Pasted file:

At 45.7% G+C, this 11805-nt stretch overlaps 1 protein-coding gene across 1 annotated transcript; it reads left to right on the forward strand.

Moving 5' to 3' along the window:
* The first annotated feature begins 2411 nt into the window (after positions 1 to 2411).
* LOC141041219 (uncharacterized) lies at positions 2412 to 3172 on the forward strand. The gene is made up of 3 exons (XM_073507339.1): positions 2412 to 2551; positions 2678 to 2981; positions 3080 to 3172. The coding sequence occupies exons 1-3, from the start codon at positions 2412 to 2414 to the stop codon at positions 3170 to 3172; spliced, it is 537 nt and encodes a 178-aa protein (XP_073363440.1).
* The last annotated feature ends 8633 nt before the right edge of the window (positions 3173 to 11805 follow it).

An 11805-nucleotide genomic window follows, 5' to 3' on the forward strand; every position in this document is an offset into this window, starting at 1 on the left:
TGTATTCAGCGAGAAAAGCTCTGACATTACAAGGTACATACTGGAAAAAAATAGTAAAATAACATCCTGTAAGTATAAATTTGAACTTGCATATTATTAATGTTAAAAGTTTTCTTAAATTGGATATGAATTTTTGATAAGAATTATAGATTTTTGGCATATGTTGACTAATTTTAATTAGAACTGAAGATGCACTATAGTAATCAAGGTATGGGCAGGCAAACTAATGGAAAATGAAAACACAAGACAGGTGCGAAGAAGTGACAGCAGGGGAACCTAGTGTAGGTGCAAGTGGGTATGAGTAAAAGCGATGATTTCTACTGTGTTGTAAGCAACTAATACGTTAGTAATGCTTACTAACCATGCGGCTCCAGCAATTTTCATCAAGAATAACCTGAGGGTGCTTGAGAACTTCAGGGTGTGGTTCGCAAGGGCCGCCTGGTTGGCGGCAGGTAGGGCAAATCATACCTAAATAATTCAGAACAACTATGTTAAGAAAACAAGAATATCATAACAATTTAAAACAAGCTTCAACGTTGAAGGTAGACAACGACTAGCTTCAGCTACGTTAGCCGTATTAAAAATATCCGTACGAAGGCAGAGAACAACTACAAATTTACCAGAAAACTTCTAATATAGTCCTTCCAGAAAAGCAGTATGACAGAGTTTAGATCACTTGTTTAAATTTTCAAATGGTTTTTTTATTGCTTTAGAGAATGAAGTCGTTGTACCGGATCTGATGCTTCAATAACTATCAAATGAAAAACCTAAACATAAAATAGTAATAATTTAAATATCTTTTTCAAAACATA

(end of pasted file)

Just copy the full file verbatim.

At 45.7% G+C, this 11805-nt stretch overlaps 1 protein-coding gene across 1 annotated transcript; it reads left to right on the forward strand.

Moving 5' to 3' along the window:
* The first annotated feature begins 2411 nt into the window (after positions 1 to 2411).
* LOC141041219 (uncharacterized) lies at positions 2412 to 3172 on the forward strand. The gene is made up of 3 exons (XM_073507339.1): positions 2412 to 2551; positions 2678 to 2981; positions 3080 to 3172. The coding sequence occupies exons 1-3, from the start codon at positions 2412 to 2414 to the stop codon at positions 3170 to 3172; spliced, it is 537 nt and encodes a 178-aa protein (XP_073363440.1).
* The last annotated feature ends 8633 nt before the right edge of the window (positions 3173 to 11805 follow it).

An 11805-nucleotide genomic window follows, 5' to 3' on the forward strand; every position in this document is an offset into this window, starting at 1 on the left:
TGTATTCAGCGAGAAAAGCTCTGACATTACAAGGTACATACTGGAAAAAAATAGTAAAATAACATCCTGTAAGTATAAATTTGAACTTGCATATTATTAATGTTAAAAGTTTTCTTAAATTGGATATGAATTTTTGATAAGAATTATAGATTTTTGGCATATGTTGACTAATTTTAATTAGAACTGAAGATGCACTATAGTAATCAAGGTATGGGCAGGCAAACTAATGGAAAATGAAAACACAAGACAGGTGCGAAGAAGTGACAGCAGGGGAACCTAGTGTAGGTGCAAGTGGGTATGAGTAAAAGCGATGATTTCTACTGTGTTGTAAGCAACTAATACGTTAGTAATGCTTACTAACCATGCGGCTCCAGCAATTTTCATCAAGAATAACCTGAGGGTGCTTGAGAACTTCAGGGTGTGGTTCGCAAGGGCCGCCTGGTTGGCGGCAGGTAGGGCAAATCATACCTAAATAATTCAGAACAACTATGTTAAGAAAACAAGAATATCATAACAATTTAAAACAAGCTTCAACGTTGAAGGTAGACAACGACTAGCTTCAGCTACGTTAGCCGTATTAAAAATATCCGTACGAAGGCAGAGAACAACTACAAATTTACCAGAAAACTTCTAATATAGTCCTTCCAGAAAAGCAGTATGACAGAGTTTAGATCACTTGTTTAAATTTTCAAATGGTTTTTTTATTGCTTTAGAGAATGAAGTCGTTGTACCGGATCTGATGCTTCAATAACTATCAAATGAAAAACCTAAACATAAAATAGTAATAATTTAAATATCTTTTTCAAAACATA